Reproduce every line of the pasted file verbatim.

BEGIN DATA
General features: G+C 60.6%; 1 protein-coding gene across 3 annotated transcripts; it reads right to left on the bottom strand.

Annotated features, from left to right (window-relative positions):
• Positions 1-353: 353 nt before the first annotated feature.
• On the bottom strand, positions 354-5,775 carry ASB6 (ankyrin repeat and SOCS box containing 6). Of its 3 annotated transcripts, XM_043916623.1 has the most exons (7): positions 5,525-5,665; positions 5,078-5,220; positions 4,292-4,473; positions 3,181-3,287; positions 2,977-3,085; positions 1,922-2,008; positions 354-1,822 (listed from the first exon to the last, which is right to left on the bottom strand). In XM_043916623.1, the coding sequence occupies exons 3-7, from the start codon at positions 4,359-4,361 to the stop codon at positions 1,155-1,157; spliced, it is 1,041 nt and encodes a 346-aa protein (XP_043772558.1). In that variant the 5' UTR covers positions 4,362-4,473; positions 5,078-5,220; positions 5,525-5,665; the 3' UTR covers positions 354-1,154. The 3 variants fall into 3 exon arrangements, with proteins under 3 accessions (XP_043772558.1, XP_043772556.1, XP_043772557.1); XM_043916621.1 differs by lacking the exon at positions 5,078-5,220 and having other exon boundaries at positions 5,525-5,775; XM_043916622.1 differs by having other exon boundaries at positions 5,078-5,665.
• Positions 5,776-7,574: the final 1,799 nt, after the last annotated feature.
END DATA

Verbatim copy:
General features: G+C 60.6%; 1 protein-coding gene across 3 annotated transcripts; it reads right to left on the bottom strand.

Annotated features, from left to right (window-relative positions):
• Positions 1-353: 353 nt before the first annotated feature.
• On the bottom strand, positions 354-5,775 carry ASB6 (ankyrin repeat and SOCS box containing 6). Of its 3 annotated transcripts, XM_043916623.1 has the most exons (7): positions 5,525-5,665; positions 5,078-5,220; positions 4,292-4,473; positions 3,181-3,287; positions 2,977-3,085; positions 1,922-2,008; positions 354-1,822 (listed from the first exon to the last, which is right to left on the bottom strand). In XM_043916623.1, the coding sequence occupies exons 3-7, from the start codon at positions 4,359-4,361 to the stop codon at positions 1,155-1,157; spliced, it is 1,041 nt and encodes a 346-aa protein (XP_043772558.1). In that variant the 5' UTR covers positions 4,362-4,473; positions 5,078-5,220; positions 5,525-5,665; the 3' UTR covers positions 354-1,154. The 3 variants fall into 3 exon arrangements, with proteins under 3 accessions (XP_043772558.1, XP_043772556.1, XP_043772557.1); XM_043916621.1 differs by lacking the exon at positions 5,078-5,220 and having other exon boundaries at positions 5,525-5,775; XM_043916622.1 differs by having other exon boundaries at positions 5,078-5,665.
• Positions 5,776-7,574: the final 1,799 nt, after the last annotated feature.